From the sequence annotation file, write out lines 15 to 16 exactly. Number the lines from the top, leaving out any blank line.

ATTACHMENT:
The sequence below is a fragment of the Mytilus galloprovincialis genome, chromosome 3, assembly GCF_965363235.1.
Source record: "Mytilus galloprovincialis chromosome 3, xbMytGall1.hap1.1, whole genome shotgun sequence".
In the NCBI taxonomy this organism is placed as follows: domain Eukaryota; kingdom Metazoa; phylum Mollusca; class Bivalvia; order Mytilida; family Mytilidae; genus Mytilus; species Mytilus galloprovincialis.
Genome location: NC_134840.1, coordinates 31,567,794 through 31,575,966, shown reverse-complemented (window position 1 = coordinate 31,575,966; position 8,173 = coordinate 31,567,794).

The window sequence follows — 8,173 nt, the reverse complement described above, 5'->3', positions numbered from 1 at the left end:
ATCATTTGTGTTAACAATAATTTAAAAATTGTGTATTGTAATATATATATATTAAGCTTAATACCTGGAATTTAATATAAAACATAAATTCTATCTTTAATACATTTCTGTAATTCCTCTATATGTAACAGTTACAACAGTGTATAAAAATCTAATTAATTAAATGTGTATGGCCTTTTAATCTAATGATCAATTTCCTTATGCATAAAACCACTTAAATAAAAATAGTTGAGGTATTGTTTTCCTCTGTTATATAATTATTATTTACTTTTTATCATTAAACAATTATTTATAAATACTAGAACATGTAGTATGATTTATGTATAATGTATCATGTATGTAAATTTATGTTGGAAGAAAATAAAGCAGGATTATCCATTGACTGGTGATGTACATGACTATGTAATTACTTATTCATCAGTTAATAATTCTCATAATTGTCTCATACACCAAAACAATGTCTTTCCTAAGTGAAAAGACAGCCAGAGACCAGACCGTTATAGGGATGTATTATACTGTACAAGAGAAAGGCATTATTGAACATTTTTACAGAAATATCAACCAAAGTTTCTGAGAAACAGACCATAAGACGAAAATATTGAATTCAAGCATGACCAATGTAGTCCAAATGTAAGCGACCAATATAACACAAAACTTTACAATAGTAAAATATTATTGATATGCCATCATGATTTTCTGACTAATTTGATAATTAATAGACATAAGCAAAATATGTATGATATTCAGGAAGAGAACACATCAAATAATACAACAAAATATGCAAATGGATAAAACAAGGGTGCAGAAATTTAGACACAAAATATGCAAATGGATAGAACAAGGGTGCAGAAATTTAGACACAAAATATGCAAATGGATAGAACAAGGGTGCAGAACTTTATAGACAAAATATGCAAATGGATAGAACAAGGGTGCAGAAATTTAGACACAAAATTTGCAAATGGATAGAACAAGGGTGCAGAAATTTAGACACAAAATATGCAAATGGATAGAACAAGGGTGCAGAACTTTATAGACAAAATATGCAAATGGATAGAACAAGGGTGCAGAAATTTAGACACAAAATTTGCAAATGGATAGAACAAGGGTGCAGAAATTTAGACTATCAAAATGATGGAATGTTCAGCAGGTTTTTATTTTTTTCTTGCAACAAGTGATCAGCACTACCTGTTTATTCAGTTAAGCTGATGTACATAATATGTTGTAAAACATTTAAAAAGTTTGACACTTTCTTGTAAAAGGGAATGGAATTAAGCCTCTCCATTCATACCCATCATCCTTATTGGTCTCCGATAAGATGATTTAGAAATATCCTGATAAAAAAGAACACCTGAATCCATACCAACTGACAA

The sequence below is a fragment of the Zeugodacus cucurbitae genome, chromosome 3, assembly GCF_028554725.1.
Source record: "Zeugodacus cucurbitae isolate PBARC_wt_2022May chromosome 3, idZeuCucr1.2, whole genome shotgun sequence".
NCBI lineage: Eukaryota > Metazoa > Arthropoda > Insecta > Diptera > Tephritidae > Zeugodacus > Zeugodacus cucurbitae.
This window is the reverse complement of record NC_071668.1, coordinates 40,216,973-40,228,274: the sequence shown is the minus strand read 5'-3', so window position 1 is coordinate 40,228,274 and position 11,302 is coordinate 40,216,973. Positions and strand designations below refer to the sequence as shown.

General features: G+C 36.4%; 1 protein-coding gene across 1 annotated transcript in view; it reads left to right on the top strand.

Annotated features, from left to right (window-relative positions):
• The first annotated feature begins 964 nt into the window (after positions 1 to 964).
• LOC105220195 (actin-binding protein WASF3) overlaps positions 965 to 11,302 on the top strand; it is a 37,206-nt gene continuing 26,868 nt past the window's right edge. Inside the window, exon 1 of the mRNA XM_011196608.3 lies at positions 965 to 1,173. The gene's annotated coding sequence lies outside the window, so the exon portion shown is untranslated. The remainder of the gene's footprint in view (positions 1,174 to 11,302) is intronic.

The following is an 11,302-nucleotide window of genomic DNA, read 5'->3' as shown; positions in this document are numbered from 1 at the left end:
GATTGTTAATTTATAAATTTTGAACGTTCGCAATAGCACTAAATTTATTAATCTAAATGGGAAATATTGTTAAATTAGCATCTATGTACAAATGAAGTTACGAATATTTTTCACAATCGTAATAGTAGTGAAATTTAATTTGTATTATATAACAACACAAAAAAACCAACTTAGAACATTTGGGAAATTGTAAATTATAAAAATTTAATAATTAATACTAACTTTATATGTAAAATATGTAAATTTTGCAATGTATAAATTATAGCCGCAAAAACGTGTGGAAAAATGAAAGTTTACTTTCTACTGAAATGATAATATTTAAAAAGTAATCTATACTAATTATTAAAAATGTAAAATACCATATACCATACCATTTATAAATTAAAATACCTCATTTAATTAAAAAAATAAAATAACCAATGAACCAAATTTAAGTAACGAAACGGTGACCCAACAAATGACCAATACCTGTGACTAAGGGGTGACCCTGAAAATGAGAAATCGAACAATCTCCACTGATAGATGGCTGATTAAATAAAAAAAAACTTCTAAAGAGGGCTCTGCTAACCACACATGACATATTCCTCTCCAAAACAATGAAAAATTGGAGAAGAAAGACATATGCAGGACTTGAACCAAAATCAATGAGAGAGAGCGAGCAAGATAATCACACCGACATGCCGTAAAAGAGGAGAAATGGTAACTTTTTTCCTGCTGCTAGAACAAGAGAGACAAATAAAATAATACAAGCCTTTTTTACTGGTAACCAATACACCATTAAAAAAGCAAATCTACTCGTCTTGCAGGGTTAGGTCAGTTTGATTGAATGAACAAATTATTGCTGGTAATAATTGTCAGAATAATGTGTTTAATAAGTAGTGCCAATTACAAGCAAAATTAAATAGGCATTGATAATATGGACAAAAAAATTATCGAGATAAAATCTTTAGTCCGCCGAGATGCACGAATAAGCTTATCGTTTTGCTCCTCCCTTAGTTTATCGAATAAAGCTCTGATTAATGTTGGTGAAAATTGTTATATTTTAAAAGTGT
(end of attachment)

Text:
The following is an 11,302-nucleotide window of genomic DNA, read 5'->3' as shown; positions in this document are numbered from 1 at the left end:
GATTGTTAATTTATAAATTTTGAACGTTCGCAATAGCACTAAATTTATTAATCTAAATGGGAAATATTGTTAAATTAGCATCTATGTACAAATGAAGTTACGAATATTTTTCACAATCGTAATAGTAGTGAAATTTAATTTGTATTATATAACAACACAAAAAAACCAACTTAGAACATTTGGGAAATTGTAAATTATAAAAATTTAATAATTAATACTAACTTTATATGTAAAATATGTAAATTTTGCAATGTATAAATTATAGCCGCAAAAACGTGTGGAAAAATGAAAGTTTACTTTCTACTGAAATGATAATATTTAAAAAGTAATCTATACTAATTATTAAAAATGTAAAATACCATATACCATACCATTTATAAATTAAAATACCTCATTTAATTAAAAAAATAAAATAACCAATGAACCAAATTTAAGTAACGAAACGGTGACCCAACAAATGACCAATACCTGTGACTAAGGGGTGACCCTGAAAATGAGAAATCGAACAATCTCCACTGATAGATGGCTGATTAAATAAAAAAAAACTTCTAAAGAGGGCTCTGCTAACCACACATGACATATTCCTCTCCAAAACAATGAAAAATTGGAGAAGAAAGACATATGCAGGACTTGAACCAAAATCAATGAGAGAGAGCGAGCAAGATAATCACACCGACATGCCGTAAAAGAGGAGAAATGGTAACTTTTTTCCTGCTGCTAGAACAAGAGAGACAAATAAAATAATACAAGCCTTTTTTACTGGTAACCAATACACCATTAAAAAAGCAAATCTACTCGTCTTGCAGGGTTAGGTCAGTTTGATTGAATGAACAAATTATTGCTGGTAATAATTGTCAGAATAATGTGTTTAATAAGTAGTGCCAATTACAAGCAAAATTAAATAGGCATTGATAATATGGACAAAAAAATTATCGAGATAAAATCTTTAGTCCGCCGAGATGCACGAATAAGCTTATCGTTTTGCTCCTCCCTTAGTTTATCGAATAAAGCTCTGATTAATGTTGGTGAAAATTGTTATATTTTAAAAGTGT